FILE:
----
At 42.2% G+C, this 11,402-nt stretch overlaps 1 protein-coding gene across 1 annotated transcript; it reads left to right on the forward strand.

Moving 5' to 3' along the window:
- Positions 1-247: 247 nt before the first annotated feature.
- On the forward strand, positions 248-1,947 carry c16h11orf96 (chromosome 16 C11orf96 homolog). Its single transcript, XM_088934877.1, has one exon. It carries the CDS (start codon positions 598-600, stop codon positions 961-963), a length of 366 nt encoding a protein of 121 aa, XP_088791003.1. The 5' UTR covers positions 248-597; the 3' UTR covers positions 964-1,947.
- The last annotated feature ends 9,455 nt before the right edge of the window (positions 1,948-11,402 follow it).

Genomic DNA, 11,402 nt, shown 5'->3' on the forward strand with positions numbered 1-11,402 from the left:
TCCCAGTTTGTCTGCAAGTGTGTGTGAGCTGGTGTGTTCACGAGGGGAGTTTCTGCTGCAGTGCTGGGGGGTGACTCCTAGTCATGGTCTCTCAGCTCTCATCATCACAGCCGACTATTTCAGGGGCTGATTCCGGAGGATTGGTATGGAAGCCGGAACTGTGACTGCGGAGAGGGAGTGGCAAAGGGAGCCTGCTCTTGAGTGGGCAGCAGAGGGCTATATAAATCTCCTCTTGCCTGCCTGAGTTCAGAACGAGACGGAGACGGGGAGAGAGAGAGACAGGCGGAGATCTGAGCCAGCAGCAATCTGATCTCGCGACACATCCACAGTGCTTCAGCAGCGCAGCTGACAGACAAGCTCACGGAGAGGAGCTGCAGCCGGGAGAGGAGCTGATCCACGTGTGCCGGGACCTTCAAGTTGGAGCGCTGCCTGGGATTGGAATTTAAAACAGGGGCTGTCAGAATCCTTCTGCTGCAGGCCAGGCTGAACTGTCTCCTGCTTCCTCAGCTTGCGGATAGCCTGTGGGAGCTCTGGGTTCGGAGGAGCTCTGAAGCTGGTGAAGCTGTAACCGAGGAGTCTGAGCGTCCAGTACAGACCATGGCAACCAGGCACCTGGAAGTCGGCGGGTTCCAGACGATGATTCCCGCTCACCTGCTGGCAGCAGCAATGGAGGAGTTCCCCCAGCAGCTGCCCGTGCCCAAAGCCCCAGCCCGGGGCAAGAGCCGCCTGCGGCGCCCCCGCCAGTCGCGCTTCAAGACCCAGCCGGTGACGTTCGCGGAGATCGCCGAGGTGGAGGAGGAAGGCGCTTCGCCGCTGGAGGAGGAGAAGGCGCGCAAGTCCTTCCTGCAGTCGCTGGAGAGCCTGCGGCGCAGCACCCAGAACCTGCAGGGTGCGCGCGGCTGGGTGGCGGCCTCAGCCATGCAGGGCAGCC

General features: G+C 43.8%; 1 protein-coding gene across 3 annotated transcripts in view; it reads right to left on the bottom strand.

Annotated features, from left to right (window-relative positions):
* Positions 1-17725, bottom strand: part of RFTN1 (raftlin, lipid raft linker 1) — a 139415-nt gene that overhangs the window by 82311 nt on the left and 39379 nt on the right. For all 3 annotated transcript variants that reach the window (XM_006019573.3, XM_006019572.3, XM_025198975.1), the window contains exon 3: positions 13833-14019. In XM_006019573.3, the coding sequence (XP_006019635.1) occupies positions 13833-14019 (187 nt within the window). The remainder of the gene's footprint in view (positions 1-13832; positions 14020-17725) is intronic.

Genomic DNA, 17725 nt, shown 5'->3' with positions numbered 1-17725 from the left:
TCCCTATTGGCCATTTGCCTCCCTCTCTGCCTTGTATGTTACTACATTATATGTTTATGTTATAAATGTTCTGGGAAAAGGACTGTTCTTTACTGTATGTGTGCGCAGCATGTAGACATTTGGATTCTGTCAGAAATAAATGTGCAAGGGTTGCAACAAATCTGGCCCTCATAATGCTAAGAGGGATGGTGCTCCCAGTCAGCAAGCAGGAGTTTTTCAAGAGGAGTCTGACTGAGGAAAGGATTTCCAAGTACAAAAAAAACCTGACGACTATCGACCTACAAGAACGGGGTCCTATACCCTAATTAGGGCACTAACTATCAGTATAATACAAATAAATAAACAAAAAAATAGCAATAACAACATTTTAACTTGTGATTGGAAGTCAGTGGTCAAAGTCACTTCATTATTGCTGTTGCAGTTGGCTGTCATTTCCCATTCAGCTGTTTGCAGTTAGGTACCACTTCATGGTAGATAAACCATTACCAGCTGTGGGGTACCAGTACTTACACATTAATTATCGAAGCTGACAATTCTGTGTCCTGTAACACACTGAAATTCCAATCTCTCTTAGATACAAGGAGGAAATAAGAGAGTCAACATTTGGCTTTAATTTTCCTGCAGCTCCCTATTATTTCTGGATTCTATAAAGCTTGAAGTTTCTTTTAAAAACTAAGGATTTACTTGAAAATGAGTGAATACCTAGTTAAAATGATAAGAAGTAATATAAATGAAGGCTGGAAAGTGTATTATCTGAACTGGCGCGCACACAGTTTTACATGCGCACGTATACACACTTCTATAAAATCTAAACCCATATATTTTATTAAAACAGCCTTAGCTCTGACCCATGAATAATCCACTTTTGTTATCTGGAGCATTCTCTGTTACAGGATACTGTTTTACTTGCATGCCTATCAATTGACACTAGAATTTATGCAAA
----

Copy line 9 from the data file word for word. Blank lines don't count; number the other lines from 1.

Annotated features, from left to right (window-relative positions):